Sleep Facts
Sleep Facts

Polysomnogram (PSG)

A polysomnogram, or PSG, is an overnight test that measures your sleep patterns. The technologist is specially trained to operate the sleep diagnostic equipment and remains all night in an adjacent control room. An intercom system is installed in each sleep room so you and the technologist may communicate.

Split Night Study

Like the polysomnogram (PSG), sensors that measure brainwaves, eye movements, muscle tone, breathing patterns and blood oxygen levels are applied to your skin using paste and tape. Once you are asleep in your private room, the technologist carefully monitors the sleep diagnostic equipment for any sign of disrupted breathing during sleep. If interruptions in your breathing (known as sleep apnea) are seen, the technologist will apply CPAP during the second half of the test. (CPAP stands for Continuous Positive Airway Pressure) and is the most effective and widely used method of treating sleep apnea. The CPAP device does not breathe for you. You can breathe at a normal rate.

MSLT (Multiple Sleep Latency Test)

People may also experience excessive daytime sleepiness or fall asleep at inappropriate times. If you suffer from these symptoms your physician may send you to the sleep disorders center for the MSLT. The MSLT, or Multiple Sleep Latency Test, consists of five scheduled “nap” recordings during which you will be allowed to sleep for a brief period. The MSLT is conducted on the day following an overnight polysomnogram (PSG). During the PSG, sensors are applied to your skin with paste and tape to measure brain waves, eye movements, muscle tone, breathing patterns, and blood oxygen levels. During the naps, the technologist will monitor your sleep/wake patterns. Generally, the last naps are completed before 5:00 PM.

CPAP & BiPAP Titration Study

When you've had a previous polysomnogram and have been diagnosed with Sleep Apnea (OSA), your physician may have you return to the sleep center for a sleep study with CPAP. Sleep apnea is a sleep disorder characterized by interruptions in breathing. The CPAP does not breathe for you. At the start of a CPAP study, sensors will once again be applied to your skin and the technologist will monitor your brainwaves, eye movements, muscle tone, breathing patterns, and blood oxygen levels using special diagnostic sleep equipment. Before you fall asleep the technologist will fit you with the CPAP device.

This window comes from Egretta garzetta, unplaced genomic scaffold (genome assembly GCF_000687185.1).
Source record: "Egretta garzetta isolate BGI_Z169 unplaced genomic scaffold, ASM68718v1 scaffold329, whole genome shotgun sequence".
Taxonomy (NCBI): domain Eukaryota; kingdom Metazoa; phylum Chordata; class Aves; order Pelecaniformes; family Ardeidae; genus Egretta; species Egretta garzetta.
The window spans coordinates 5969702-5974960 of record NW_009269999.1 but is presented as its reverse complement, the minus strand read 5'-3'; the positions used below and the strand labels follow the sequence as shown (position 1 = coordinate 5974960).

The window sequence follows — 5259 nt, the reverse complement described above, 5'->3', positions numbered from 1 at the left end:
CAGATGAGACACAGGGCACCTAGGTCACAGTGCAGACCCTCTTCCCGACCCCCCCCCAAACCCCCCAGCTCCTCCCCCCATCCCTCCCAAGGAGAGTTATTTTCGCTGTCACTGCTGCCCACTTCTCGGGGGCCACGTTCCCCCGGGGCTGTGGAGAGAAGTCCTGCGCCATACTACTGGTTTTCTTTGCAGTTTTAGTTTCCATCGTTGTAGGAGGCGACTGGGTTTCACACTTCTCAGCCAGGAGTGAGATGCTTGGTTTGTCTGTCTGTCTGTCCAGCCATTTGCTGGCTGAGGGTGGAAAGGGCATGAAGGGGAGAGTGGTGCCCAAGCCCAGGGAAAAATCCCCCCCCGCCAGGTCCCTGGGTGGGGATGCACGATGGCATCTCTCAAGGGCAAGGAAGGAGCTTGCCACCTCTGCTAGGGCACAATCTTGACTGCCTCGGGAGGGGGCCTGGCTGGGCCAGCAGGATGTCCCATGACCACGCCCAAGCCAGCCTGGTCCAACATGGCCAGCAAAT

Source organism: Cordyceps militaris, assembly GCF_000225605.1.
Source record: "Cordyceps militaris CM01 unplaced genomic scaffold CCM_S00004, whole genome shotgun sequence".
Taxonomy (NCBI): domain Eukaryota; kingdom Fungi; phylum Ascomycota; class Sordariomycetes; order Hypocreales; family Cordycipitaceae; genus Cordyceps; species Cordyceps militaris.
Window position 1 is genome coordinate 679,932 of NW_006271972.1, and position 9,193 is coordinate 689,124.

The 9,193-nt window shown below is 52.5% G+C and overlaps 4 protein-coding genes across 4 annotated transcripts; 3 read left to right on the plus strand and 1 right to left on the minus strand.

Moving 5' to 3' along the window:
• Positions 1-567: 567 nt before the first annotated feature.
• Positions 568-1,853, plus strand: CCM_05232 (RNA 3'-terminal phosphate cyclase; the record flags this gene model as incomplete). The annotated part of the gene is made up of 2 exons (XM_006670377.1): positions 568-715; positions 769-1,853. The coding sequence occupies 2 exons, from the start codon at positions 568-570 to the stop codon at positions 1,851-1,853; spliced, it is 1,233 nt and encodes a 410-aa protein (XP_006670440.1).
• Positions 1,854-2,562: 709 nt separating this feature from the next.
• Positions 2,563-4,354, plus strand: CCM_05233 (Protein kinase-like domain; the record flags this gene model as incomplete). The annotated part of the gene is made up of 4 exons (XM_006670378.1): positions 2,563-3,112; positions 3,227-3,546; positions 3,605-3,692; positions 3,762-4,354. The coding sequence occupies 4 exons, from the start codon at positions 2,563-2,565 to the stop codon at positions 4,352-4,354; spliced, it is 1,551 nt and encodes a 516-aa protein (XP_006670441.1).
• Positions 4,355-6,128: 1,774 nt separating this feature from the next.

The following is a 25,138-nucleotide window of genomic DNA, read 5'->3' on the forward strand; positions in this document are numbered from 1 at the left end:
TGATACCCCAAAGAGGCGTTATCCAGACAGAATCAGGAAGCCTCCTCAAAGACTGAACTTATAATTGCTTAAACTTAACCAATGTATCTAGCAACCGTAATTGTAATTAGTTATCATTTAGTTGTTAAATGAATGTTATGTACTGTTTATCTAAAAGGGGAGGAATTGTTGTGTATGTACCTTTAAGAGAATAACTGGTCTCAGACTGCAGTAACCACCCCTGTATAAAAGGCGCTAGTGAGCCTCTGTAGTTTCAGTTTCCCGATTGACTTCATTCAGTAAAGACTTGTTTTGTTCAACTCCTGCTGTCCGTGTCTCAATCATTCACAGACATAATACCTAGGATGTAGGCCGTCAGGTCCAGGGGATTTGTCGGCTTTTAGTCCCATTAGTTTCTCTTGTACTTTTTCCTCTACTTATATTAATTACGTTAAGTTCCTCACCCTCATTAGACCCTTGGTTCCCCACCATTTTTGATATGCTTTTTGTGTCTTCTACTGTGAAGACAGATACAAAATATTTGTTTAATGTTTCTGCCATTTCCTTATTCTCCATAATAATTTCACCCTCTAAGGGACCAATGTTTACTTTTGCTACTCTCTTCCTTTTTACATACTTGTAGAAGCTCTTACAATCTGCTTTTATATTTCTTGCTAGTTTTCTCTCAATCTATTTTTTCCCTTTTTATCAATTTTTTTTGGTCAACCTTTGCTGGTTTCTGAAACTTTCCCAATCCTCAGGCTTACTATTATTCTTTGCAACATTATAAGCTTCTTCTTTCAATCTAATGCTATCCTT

Anxiety & Sleep Disorder
Stress and anxiety may cause sleeping problems or make existing problems worse. And having an anxiety disorder can only exacerbate the problem.
Anxiety disorders are a unique group of illnesses that fill people’s lives with persistent, excessive, and unreasonable anxiety, worry, and fear.  They include .. Read More
Sleep & Weight Gain
Some of us, even those who remain active and eat right, find that we gain unwanted weight as we age. What may be missing is enough sleep. In a study recently published in the Journal of the American Medical Association, lack of deep sleep was associated with decreases in a growth hormone or somatotropin, glycoprotein   .. Read More
Sleep Deprivation
HOW MUCH SLEEP IS ENOUGH?
Most adults need 7 to 8 hours of sleep per night. People who are well rested feel alert and do not have the urge to nap. Insomnia affects more than 70 million Americans, or one in three people. Direct costs of insomnia which include dollars  .. Read More